Cleveland Museum of Natural History excavators had to work quickly, scouring the exposed earth for black shale. The Devonian-era Cleveland shale was 360 million years old and was rapidly collected to avoid being lost forever, as it would become inaccessible under a paved highway. The Interstate-71 dig, led by then-museum director William E. Scheele, was a race against time to preserve the past.
In 1965, Scheele began the I-71 excavation project. Massive amounts of earth had been ripped out in preparation for the interstate west of Cleveland’s downtown, exposing the history-laden shale. The excavation obtained what was once the floor of a shallow sea not far from the equator. Conditions were just right to fossilize and even preserve some of the softer tissue in fish, invertebrates and plants.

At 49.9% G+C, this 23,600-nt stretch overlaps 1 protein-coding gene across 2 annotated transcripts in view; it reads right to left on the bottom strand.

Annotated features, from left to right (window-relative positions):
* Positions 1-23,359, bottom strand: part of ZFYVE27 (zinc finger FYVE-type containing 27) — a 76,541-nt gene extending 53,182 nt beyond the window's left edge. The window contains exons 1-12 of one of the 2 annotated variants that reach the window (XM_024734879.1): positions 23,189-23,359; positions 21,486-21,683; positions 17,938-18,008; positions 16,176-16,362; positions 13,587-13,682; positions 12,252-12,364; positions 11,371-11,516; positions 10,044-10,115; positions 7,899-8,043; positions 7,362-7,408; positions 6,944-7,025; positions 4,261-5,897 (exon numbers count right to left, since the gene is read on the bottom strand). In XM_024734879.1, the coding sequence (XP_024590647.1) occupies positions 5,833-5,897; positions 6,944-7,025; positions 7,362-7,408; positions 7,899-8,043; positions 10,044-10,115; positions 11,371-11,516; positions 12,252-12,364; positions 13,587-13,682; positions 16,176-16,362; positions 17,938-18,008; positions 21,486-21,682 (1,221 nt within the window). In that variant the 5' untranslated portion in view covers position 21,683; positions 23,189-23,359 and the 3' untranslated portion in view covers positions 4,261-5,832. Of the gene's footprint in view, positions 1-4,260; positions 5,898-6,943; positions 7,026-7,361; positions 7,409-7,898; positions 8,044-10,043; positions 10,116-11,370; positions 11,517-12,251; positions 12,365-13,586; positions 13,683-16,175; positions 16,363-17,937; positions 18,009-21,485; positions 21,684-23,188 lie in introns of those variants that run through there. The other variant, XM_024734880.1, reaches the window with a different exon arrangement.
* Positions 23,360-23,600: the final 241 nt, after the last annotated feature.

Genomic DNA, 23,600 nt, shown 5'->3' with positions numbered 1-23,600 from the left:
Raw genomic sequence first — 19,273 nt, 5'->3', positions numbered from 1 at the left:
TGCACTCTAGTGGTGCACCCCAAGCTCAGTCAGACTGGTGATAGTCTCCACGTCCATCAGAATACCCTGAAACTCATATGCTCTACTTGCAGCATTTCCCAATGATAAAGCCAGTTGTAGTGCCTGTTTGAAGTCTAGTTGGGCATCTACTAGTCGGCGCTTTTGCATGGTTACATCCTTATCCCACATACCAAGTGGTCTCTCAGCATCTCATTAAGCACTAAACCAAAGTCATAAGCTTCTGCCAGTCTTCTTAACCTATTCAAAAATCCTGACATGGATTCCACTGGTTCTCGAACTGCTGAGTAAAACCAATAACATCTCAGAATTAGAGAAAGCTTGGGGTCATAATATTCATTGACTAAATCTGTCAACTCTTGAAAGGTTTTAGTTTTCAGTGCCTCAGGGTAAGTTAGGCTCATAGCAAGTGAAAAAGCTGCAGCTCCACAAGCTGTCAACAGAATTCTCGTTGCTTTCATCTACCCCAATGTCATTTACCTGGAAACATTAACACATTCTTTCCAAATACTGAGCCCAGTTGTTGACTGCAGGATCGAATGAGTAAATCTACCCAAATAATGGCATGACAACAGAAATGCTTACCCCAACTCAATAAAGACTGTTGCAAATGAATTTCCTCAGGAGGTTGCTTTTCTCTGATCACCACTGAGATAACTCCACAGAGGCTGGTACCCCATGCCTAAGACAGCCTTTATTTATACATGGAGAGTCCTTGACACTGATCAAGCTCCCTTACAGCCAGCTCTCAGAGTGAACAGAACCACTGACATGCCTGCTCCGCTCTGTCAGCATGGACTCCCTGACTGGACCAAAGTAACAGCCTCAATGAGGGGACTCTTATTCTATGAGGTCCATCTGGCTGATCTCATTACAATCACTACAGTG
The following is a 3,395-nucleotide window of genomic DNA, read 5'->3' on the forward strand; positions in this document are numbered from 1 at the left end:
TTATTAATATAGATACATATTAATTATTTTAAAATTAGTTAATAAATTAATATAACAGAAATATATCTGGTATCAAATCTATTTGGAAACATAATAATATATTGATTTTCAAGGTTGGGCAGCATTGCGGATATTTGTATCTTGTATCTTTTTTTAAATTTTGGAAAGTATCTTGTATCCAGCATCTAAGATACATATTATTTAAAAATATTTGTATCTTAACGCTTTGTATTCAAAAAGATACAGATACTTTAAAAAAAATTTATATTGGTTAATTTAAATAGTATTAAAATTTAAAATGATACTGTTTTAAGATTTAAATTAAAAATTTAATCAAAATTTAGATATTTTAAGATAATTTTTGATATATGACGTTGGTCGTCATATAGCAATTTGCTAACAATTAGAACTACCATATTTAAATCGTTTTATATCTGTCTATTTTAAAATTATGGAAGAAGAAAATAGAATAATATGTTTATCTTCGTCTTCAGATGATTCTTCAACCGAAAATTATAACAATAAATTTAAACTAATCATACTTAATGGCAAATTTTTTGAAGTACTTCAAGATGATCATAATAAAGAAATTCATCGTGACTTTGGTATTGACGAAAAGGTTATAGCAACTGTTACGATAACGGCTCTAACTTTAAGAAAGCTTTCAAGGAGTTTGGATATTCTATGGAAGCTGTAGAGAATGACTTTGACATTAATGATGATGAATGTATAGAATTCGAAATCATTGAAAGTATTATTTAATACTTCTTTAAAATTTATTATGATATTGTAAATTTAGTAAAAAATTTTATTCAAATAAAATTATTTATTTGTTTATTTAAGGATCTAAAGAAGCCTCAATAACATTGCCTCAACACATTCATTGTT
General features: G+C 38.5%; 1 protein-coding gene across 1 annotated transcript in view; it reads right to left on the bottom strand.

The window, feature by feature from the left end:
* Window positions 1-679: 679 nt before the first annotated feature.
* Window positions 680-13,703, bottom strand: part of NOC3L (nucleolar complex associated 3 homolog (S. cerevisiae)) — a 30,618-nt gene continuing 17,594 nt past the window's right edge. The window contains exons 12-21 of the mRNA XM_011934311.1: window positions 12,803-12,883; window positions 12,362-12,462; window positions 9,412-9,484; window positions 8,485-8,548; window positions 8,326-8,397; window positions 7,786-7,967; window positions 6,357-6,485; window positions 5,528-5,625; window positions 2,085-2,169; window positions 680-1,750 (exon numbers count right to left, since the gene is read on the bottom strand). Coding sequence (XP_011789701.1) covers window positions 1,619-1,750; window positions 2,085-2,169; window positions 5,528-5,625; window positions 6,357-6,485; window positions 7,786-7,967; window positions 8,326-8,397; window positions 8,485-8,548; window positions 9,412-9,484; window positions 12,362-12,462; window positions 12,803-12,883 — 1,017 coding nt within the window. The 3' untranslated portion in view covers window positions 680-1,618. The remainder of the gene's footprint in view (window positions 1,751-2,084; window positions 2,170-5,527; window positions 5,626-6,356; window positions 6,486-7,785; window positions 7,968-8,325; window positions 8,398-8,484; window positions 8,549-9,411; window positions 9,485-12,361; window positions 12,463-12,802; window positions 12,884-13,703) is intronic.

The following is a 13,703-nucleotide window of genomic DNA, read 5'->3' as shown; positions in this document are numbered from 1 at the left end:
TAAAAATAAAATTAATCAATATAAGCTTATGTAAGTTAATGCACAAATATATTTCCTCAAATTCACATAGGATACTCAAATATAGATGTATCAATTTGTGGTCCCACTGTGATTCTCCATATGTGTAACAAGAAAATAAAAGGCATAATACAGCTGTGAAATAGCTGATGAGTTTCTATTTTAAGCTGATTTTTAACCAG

The museum is still processing the rocks, with around 3,000 hours of work put into analyzing a single artifact. A major find in the slate has been the dunkleosteus terrelli, the largest predator of its era. “Dunk,” a giant armored skull, is on display at the museum today. While the slate loaded here could be on display or still sitting on the unsorted shelf at CMNH waiting to be analyzed, it represents the museum’s ongoing dedication to preserving Ohio fossils.